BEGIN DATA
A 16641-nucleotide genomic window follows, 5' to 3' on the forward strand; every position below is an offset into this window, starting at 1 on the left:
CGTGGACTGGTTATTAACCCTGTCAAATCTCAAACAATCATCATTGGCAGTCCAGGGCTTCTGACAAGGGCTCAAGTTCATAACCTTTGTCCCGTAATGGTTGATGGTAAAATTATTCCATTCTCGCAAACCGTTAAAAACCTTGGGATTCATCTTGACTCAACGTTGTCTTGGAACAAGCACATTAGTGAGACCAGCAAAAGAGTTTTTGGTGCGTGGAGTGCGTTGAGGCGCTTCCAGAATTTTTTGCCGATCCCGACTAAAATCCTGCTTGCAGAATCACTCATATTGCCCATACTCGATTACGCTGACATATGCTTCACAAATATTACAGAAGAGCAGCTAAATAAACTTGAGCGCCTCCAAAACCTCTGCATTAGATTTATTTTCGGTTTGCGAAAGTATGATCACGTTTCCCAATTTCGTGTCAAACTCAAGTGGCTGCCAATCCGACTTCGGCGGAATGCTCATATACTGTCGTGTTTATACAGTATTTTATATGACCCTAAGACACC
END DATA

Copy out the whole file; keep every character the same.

A 16641-nucleotide genomic window follows, 5' to 3' on the forward strand; every position below is an offset into this window, starting at 1 on the left:
CGTGGACTGGTTATTAACCCTGTCAAATCTCAAACAATCATCATTGGCAGTCCAGGGCTTCTGACAAGGGCTCAAGTTCATAACCTTTGTCCCGTAATGGTTGATGGTAAAATTATTCCATTCTCGCAAACCGTTAAAAACCTTGGGATTCATCTTGACTCAACGTTGTCTTGGAACAAGCACATTAGTGAGACCAGCAAAAGAGTTTTTGGTGCGTGGAGTGCGTTGAGGCGCTTCCAGAATTTTTTGCCGATCCCGACTAAAATCCTGCTTGCAGAATCACTCATATTGCCCATACTCGATTACGCTGACATATGCTTCACAAATATTACAGAAGAGCAGCTAAATAAACTTGAGCGCCTCCAAAACCTCTGCATTAGATTTATTTTCGGTTTGCGAAAGTATGATCACGTTTCCCAATTTCGTGTCAAACTCAAGTGGCTGCCAATCCGACTTCGGCGGAATGCTCATATACTGTCGTGTTTATACAGTATTTTATATGACCCTAAGACACC